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Gates Open Research


Background: Molecular xenomonitoring (MX), the testing of insect vectors for the presence of human pathogens, has the potential to provide a non-invasive and cost-effective method for monitoring the prevalence of disease within a community. Current MX methods require the capture and processing of large numbers of mosquitoes, particularly in areas of low endemicity, increasing the time, cost and labour required. Screening the excreta/feces (E/F) released from mosquitoes, rather than whole carcasses, improves the throughput by removing the need to discriminate vector species since non-vectors release ingested pathogens in E/F. It also enables larger numbers of mosquitoes to be processed per pool. However, this new screening approach requires a method of efficiently collecting E/F.

Methods: We developed a cone with a superhydrophobic surface to allow for the efficient collection of E/F. Using mosquitoes exposed to either Plasmodium falciparum, Brugia malayi or Trypanosoma brucei brucei, we tested the performance of the superhydrophobic cone alongside two other collection methods.

Results: All collection methods enabled the detection of DNA from the three parasites. Using the superhydrophobic cone to deposit E/F into a small tube provided the highest number of positive samples (16 out of 18) and facilitated detection of parasite DNA in E/F from individual mosquitoes. Further tests showed that following a simple washing step, the cone can be reused multiple times, further improving its cost-effectiveness.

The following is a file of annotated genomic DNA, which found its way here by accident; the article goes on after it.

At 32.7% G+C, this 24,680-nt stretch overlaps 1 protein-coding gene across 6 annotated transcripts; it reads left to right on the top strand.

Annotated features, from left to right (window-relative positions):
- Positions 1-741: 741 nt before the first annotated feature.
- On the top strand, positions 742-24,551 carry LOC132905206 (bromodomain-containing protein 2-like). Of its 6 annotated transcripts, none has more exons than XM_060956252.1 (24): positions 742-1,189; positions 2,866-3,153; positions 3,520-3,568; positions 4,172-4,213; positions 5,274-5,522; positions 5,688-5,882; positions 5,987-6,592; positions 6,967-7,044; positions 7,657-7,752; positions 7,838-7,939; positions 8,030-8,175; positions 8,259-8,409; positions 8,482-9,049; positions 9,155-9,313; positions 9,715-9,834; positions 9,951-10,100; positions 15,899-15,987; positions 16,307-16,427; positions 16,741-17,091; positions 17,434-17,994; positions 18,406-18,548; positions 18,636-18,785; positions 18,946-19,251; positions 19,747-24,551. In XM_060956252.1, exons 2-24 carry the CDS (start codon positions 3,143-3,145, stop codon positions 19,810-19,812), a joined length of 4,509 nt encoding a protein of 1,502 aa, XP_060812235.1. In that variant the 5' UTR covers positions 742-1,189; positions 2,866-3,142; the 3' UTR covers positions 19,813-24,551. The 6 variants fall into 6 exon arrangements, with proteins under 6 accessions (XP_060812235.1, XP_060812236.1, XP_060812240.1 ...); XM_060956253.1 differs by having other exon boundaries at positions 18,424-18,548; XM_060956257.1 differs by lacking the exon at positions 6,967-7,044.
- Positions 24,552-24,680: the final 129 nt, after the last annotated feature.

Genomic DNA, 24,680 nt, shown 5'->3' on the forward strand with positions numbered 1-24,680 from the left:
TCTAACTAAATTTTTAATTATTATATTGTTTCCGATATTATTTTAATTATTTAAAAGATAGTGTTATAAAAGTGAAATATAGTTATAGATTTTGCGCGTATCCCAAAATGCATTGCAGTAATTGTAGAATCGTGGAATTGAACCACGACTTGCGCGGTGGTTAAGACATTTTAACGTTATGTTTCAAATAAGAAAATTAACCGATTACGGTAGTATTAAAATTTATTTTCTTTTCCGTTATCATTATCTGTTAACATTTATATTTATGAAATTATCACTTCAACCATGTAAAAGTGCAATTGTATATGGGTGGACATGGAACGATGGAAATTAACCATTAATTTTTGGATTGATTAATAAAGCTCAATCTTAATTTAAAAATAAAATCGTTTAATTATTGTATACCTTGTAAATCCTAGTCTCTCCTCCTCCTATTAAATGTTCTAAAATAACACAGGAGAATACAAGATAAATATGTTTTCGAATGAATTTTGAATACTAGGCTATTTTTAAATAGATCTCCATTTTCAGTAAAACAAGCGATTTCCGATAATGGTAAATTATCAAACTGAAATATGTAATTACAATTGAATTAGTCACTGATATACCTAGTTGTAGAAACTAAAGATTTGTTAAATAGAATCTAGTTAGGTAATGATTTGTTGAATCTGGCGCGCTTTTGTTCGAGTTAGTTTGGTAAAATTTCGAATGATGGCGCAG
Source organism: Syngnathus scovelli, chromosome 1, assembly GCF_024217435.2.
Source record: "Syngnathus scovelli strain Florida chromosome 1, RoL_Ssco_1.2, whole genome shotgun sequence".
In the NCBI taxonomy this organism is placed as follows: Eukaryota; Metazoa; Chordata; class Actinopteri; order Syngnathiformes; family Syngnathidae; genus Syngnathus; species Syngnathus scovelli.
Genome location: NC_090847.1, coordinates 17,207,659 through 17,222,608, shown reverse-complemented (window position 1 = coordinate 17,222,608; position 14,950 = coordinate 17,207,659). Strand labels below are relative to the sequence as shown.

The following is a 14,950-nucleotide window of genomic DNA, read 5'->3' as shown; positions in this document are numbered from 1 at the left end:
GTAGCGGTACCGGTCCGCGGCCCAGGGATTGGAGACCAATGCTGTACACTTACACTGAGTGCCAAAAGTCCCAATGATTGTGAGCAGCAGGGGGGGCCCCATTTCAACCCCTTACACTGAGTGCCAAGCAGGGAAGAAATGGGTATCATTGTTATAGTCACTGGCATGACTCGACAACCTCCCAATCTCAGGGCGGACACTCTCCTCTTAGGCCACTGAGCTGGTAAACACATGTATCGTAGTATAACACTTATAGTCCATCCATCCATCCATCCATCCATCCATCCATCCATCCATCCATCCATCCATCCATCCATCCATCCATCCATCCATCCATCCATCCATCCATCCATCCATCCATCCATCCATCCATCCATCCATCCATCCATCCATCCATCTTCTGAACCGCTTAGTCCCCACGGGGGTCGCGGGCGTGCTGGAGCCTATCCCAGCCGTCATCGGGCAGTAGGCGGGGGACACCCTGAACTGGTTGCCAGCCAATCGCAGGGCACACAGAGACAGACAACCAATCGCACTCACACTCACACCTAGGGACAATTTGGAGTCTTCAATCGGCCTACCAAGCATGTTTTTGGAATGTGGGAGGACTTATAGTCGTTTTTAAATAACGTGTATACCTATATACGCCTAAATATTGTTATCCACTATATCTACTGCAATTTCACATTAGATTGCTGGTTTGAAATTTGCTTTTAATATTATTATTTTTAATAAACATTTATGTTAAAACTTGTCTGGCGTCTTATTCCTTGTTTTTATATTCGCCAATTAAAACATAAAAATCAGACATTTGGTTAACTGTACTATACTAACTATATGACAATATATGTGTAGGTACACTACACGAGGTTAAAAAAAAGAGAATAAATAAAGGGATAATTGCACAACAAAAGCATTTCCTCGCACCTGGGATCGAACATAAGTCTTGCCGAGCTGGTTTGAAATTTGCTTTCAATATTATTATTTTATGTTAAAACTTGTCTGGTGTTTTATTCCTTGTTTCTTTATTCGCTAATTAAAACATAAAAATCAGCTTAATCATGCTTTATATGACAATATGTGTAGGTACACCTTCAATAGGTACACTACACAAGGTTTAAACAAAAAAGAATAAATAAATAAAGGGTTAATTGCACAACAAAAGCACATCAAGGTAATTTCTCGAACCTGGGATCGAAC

Conclusions: Incorporating the superhydrophobic cone into mosquito traps or holding containers could provide a simple and efficient method for collecting E/F. Where this is not possible, swabbing the container or using the washing method facilitates the detection of the three parasites used in this study.


Xenomonitoring, malaria, filariasis, Trypanosoma, Brugia, Plasmodium, Anopheles, superhydrophobic







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Creative Commons Attribution 4.0 International License
This work is licensed under a Creative Commons Attribution 4.0 International License.


© 2018 Cook et al. This is an open access article distributed under the terms of the Creative Commons Attribution Licence, which permits unrestricted use, distribution, and reproduction in any medium, provided the original work is properly cited.


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